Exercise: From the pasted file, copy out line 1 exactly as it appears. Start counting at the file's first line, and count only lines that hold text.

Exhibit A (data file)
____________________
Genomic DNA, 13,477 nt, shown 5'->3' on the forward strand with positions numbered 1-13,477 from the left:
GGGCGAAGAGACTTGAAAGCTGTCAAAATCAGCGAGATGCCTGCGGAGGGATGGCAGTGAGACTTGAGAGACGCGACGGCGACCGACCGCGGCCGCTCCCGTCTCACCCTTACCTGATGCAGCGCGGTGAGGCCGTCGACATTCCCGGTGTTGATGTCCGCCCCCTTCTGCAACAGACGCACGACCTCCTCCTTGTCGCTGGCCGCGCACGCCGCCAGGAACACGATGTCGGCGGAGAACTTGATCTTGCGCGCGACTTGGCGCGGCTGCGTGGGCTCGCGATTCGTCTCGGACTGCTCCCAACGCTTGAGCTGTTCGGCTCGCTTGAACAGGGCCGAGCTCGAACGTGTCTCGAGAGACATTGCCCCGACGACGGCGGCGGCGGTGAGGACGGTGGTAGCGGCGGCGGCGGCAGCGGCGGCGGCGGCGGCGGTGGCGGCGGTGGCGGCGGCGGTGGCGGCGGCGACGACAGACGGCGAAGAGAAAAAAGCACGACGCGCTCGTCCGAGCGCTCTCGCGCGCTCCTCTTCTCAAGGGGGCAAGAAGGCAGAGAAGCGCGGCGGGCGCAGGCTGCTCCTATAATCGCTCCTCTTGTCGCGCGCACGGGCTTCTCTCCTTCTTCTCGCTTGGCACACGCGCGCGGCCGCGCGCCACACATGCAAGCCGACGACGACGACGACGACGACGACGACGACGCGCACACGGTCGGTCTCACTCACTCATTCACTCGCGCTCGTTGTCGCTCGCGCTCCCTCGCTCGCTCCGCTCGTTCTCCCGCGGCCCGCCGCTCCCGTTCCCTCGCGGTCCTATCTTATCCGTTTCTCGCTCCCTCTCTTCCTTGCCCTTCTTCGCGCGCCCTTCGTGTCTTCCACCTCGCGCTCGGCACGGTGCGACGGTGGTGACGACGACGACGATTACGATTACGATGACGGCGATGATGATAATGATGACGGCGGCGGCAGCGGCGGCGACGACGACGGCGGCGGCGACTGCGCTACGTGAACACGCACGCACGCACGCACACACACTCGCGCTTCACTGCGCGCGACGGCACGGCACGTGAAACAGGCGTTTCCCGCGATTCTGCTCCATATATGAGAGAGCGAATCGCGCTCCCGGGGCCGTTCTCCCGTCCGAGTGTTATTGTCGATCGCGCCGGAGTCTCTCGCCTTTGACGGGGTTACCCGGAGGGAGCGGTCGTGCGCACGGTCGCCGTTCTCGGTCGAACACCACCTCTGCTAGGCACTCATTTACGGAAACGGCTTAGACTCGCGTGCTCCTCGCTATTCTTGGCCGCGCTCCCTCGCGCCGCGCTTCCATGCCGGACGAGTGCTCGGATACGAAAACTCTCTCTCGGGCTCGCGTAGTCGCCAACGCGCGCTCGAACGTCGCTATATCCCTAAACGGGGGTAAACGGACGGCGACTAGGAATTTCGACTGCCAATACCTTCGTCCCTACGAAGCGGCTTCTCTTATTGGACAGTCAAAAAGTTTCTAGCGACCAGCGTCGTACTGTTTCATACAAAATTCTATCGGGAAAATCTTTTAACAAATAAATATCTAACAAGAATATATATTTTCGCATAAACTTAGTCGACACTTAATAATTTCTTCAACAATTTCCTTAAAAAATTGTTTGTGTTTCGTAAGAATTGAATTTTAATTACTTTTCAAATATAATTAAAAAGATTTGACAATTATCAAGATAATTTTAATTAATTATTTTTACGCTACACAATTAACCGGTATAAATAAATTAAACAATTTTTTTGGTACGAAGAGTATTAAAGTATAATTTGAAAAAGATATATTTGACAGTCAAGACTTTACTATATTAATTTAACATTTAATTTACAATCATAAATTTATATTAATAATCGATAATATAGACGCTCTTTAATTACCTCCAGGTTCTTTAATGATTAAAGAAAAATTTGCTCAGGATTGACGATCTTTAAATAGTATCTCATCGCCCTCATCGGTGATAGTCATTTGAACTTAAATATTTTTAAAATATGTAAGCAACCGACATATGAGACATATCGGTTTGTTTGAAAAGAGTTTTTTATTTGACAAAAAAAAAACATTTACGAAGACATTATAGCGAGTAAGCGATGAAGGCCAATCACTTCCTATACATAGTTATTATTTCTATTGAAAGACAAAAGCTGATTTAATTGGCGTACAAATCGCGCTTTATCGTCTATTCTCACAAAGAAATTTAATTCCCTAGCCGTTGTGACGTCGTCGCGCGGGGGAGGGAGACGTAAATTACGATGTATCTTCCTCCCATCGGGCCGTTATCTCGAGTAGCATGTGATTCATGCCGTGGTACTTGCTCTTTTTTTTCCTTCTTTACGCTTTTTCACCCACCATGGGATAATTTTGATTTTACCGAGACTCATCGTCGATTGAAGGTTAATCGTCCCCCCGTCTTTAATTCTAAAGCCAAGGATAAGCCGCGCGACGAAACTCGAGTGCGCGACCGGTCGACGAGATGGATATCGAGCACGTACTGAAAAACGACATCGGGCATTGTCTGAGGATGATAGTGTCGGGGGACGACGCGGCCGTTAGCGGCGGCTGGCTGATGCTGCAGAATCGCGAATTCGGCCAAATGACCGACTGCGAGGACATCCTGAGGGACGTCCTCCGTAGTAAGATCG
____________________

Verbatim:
Genomic DNA, 13,477 nt, shown 5'->3' on the forward strand with positions numbered 1-13,477 from the left: